Report reveals a 13 percent rise in global anti-Semitic attacks

Tel Aviv University’s Kantor Center for the Study of Contemporary European Jewry released findings of an annual report that catalogued 387 anti-Semitic attacks worldwide during 2018, a rise of 13 percent from the preceding year.

According to the report, the highest number of incidents took place in major Western democracies including the United States, France, Britain and Germany. It noted that far-right, and far-left activists and Islamists were behind most of the attacks.

That said, it warned of evidence that indicates a growing trend of anti-Semitism among the mainstream population. Professor Dina Porat, Head of the Kantor Center for the Study of Contemporary European Jewry and Yad Vashem’s Chief Historian stressed that the number of cases does not reflect an increase in brutality within each case. She said: “The numbers of violence do not give the full picture because numbers of violence do not show that violence itself has become more brutal — take the case in Pittsburgh with the 11, take the Hyper Cacher with four casualties etc. — each of them is one case but cases have become more brutal.”

Professor Porat further added that not only physical violence, but also an atmosphere of ‘hate speech’ is increasingly burdening the Jewish population worldwide, which has indicated apparent trends of mass Jewish immigration for risk of personal safety. “The public arena, especially the social nets where you don’t see violence, you don’t see actual cases, but you see a lot of hate speech, of insults, of threats, of personal attacks that create an atmosphere and the atmosphere is far more burdening, far heavier on Jews than violence. And, the two put together — violence and heavy negative atmosphere against them — Jews are leaving. Are leaving France, are leaving England, you know, Jews of Scotland decided this year that they would leave. This has never happened before,” Professor Dina Porat said.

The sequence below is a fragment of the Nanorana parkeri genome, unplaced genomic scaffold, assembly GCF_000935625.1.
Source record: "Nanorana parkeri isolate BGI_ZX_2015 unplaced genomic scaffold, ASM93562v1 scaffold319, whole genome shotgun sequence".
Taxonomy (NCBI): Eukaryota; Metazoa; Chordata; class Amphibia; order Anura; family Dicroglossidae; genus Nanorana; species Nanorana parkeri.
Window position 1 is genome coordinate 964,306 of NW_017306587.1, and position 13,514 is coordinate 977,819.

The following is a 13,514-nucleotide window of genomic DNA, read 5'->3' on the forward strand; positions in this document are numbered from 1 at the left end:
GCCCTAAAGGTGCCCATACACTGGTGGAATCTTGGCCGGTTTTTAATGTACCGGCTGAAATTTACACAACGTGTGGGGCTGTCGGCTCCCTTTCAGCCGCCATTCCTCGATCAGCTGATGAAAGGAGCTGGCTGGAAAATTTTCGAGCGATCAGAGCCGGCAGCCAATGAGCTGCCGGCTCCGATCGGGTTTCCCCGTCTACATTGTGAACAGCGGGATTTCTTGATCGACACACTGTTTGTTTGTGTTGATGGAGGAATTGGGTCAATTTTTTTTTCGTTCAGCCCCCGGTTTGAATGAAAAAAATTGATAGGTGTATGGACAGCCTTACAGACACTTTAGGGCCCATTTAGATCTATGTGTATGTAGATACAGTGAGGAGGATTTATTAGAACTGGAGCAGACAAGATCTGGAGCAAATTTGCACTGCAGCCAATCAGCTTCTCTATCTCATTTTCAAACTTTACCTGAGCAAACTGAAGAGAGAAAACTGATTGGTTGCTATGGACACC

It is important to note that out of the 387 cases involving physical attacks, with or without weapons, arson, vandalism and direct threats against Jews, synagogues and other Jewish institutions were included in the overall figure of the report, with over 100 cases occurring in the United States, alone.